Montalembert is tried and convicted for libel in a French imperial court
The well-known Catholic writer and historian Comte de Montalembert was convicted of libel in a French court and sentenced to six months in prison and a three thousand franc fine. He had recently published an article under the title "Un débat sur l'Inde au Parlement anglais" that compared British government favorably to the French experience. Napoleon had taken to using the libel laws to suppress dissent and Montalembert was duly charged and is convicted. The emperor later set aside the sentence, although Montalembert continued with his appeal, which was partially upheld. He was pardoned completely in December 1858. (By John Osborne)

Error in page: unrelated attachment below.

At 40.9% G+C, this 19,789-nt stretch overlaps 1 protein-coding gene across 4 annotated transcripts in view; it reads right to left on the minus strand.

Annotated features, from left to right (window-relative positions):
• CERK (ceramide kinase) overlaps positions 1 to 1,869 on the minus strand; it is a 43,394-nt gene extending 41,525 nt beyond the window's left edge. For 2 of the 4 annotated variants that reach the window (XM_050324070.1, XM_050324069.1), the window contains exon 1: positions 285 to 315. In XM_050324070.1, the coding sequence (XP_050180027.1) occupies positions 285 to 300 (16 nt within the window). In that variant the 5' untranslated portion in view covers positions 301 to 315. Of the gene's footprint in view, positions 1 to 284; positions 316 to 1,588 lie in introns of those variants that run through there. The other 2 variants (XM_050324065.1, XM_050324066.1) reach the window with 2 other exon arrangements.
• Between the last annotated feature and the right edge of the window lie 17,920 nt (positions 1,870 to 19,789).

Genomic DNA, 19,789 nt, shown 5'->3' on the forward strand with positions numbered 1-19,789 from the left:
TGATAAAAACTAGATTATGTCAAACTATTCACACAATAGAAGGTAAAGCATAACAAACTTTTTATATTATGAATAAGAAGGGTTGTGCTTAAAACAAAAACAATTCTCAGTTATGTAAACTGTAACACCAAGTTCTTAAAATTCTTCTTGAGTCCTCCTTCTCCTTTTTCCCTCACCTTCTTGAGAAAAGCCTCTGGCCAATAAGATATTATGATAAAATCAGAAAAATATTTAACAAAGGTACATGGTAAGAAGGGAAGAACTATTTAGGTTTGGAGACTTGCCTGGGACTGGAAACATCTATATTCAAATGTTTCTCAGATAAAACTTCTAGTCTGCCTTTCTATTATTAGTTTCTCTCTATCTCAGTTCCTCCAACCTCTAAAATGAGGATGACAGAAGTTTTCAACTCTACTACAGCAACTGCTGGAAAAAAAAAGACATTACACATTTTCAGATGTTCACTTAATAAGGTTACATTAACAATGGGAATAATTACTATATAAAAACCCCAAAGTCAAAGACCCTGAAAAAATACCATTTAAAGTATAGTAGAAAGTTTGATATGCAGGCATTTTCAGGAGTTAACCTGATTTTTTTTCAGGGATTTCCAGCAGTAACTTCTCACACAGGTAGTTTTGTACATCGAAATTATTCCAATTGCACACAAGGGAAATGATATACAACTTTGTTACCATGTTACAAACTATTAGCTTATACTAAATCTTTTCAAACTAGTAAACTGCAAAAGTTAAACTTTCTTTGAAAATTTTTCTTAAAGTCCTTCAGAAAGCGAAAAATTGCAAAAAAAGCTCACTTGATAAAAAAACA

Charlton Thomas Lewis, Joseph H. Willsey, Harper's Book of Facts: A Classified History of the World; Embracing Science, Literature, and Art (New York: Harper & Brothers, 1895), 299.